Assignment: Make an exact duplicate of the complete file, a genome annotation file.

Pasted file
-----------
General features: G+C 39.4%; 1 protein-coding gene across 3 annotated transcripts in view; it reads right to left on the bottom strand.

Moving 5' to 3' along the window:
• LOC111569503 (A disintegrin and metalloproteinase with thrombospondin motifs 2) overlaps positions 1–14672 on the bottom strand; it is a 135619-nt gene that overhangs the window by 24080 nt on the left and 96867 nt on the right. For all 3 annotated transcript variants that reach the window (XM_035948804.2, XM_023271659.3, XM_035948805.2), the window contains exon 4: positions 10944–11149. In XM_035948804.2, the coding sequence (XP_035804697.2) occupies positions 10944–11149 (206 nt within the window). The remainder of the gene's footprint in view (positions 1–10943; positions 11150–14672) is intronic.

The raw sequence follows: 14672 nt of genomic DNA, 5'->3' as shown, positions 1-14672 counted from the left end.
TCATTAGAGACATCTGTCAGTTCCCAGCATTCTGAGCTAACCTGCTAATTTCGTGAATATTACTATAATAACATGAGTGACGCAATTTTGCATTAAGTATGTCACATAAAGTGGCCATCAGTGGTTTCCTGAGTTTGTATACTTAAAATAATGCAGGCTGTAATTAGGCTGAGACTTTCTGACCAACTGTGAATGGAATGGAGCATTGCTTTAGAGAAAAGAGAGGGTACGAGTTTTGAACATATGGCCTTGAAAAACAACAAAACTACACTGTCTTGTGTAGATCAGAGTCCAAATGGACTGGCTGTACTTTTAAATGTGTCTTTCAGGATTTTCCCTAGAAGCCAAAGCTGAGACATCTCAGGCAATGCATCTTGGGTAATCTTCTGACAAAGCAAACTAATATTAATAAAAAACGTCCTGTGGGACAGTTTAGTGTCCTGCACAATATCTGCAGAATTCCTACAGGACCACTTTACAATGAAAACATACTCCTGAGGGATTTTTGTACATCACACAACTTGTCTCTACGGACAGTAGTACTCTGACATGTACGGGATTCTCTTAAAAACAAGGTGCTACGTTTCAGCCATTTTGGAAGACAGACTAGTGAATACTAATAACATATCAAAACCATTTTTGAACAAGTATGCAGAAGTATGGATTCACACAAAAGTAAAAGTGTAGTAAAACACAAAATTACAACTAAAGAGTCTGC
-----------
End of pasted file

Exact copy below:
General features: G+C 39.4%; 1 protein-coding gene across 3 annotated transcripts in view; it reads right to left on the bottom strand.

Moving 5' to 3' along the window:
• LOC111569503 (A disintegrin and metalloproteinase with thrombospondin motifs 2) overlaps positions 1–14672 on the bottom strand; it is a 135619-nt gene that overhangs the window by 24080 nt on the left and 96867 nt on the right. For all 3 annotated transcript variants that reach the window (XM_035948804.2, XM_023271659.3, XM_035948805.2), the window contains exon 4: positions 10944–11149. In XM_035948804.2, the coding sequence (XP_035804697.2) occupies positions 10944–11149 (206 nt within the window). The remainder of the gene's footprint in view (positions 1–10943; positions 11150–14672) is intronic.

The raw sequence follows: 14672 nt of genomic DNA, 5'->3' as shown, positions 1-14672 counted from the left end.
TCATTAGAGACATCTGTCAGTTCCCAGCATTCTGAGCTAACCTGCTAATTTCGTGAATATTACTATAATAACATGAGTGACGCAATTTTGCATTAAGTATGTCACATAAAGTGGCCATCAGTGGTTTCCTGAGTTTGTATACTTAAAATAATGCAGGCTGTAATTAGGCTGAGACTTTCTGACCAACTGTGAATGGAATGGAGCATTGCTTTAGAGAAAAGAGAGGGTACGAGTTTTGAACATATGGCCTTGAAAAACAACAAAACTACACTGTCTTGTGTAGATCAGAGTCCAAATGGACTGGCTGTACTTTTAAATGTGTCTTTCAGGATTTTCCCTAGAAGCCAAAGCTGAGACATCTCAGGCAATGCATCTTGGGTAATCTTCTGACAAAGCAAACTAATATTAATAAAAAACGTCCTGTGGGACAGTTTAGTGTCCTGCACAATATCTGCAGAATTCCTACAGGACCACTTTACAATGAAAACATACTCCTGAGGGATTTTTGTACATCACACAACTTGTCTCTACGGACAGTAGTACTCTGACATGTACGGGATTCTCTTAAAAACAAGGTGCTACGTTTCAGCCATTTTGGAAGACAGACTAGTGAATACTAATAACATATCAAAACCATTTTTGAACAAGTATGCAGAAGTATGGATTCACACAAAAGTAAAAGTGTAGTAAAACACAAAATTACAACTAAAGAGTCTGC